Prioritisation part I – Part of the Productivity Series
Learn from one of the greatest military commanders of all time how to prioritise tasks. In this day and age where we are overloaded with information it can often be very difficult to decide where we should focus our efforts. This article outlines a simple decision-making framework for prioritisation.
This is the third article in our series about Productivity. If you haven’t read the first couple of articles, we suggest that you read the first one, which sets the scene for the entire series, here. You can also read the previous article, which was all about goal setting. In this article and the next, we’ll be looking closer at the importance of prioritisation – or the art of prioritising your activities in order to achieve your goals.
You will often find that you face conflicting demands on your time, i.e. that there just aren’t enough hours in the day to get everything done. This is one of the main causes of stress. Thankfully, by focusing on improving your prioritisation skills you can start to do the right things, achieve your goals and feel a lot better about yourself.
In this article we want to introduce you to a simple, but incredibly effective tool for prioritisation. By using this you will immediately be able to discern which of your tasks and activities you should be spending your time on completing, which ones to fit in to left over available time – and which ones to try to remove completely!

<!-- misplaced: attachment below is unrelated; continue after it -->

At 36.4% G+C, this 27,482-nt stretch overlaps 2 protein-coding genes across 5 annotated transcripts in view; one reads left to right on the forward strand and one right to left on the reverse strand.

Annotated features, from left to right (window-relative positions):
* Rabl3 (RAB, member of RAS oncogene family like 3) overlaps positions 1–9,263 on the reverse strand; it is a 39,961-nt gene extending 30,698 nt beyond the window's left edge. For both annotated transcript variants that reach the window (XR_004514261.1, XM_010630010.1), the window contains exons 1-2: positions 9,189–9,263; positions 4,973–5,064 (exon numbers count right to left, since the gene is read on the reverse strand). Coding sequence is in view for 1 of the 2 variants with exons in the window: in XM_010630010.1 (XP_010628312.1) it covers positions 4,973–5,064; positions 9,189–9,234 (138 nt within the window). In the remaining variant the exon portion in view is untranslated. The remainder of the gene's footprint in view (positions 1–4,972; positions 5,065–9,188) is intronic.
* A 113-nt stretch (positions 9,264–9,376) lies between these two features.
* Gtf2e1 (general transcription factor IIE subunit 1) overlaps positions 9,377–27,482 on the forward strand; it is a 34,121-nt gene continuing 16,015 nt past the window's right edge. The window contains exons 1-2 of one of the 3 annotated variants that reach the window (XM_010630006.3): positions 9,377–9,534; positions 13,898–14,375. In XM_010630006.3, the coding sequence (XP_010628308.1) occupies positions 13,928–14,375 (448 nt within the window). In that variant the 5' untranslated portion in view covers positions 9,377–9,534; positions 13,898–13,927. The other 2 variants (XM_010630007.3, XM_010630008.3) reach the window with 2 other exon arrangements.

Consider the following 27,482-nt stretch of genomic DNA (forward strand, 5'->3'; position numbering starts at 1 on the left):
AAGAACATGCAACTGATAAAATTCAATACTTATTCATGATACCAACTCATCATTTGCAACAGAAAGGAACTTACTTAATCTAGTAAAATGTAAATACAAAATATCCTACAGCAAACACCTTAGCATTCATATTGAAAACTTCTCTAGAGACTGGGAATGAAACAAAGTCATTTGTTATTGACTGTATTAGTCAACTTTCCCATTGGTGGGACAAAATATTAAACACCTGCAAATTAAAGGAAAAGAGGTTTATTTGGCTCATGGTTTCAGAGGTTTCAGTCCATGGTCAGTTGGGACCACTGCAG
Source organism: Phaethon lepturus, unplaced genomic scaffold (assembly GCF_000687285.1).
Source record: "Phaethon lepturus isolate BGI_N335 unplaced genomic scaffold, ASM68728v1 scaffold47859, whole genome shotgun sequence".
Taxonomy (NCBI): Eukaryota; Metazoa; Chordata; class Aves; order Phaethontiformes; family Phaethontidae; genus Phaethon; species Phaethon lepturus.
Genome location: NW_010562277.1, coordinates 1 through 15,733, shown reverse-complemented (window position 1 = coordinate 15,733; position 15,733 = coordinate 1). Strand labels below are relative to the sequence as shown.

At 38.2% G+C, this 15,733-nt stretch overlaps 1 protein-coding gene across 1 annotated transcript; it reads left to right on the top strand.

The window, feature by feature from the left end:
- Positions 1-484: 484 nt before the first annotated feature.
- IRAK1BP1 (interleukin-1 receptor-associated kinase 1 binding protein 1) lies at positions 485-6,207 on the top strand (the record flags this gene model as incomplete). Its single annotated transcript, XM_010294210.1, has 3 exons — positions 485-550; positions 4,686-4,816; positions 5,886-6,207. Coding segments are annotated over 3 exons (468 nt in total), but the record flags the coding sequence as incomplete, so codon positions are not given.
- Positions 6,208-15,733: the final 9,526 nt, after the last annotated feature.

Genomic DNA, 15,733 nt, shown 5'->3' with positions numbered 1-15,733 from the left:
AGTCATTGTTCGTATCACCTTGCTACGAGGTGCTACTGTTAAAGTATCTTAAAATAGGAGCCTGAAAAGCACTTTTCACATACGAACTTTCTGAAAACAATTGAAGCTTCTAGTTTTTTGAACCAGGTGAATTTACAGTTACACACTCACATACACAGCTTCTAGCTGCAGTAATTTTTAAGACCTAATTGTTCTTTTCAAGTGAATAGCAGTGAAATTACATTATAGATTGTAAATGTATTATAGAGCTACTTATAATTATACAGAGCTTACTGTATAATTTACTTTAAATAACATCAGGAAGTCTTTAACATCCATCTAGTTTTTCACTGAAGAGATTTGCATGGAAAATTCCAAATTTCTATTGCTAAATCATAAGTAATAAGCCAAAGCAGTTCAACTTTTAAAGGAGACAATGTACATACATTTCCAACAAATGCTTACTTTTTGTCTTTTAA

Prioritisation using the Eisenhower matrix
Former US President, and erstwhile commander of the Supreme Headquarters Allied Expeditionary Force (SHAEF), Dwight D. Eisenhower (1890 – 1969) has a quote attributed to him:
“What is important is seldom urgent and what is urgent is seldom important.”
Based on this he was said to use a decision making matrix known as the Eisenhower Matrix, or alternatively the Eisenhower Box or the Eisenhower Decision Matrix.
In all its simplicity it asks you to group your tasks based on two criteria: Importance and Urgency. All tasks are then assigned to the relevant box in the quadrant of the matrix and will give you guidelines as to how you need to handle them.
The examples given by Wikipedia are as follows:
- Important/Urgent quadrants are done immediately and personally (e.g. crises, deadlines, problems)
- Important/Not Urgent quadrants get an end date and are done personally (e.g. relationships, planning, recreation)
- Unimportant/Urgent quadrants are delegated (e.g. interruptions, meetings, activities)
- Unimportant/Not Urgent quadrants are dropped (e.g. time wasters, pleasant activities, trivia)
Visualising this prioritisation matrix is straight forward:
The boxes are often numbered (going from left to right on the top row you find boxes 1 and 2 and bottom row from left to right boxes 3 and 4) as seen below.
There are two key notes to be made about the prioritisation matrix:
- If you don’t spend enough time planning the important (long term) activities in box 2 (or “Decide” according to the box above) they will end up either a) becoming urgent, or b) never get done.
- If you don’t eliminate the tasks in box 4 (“Delete”) they will end up becoming box 3 (“Delegate”) items.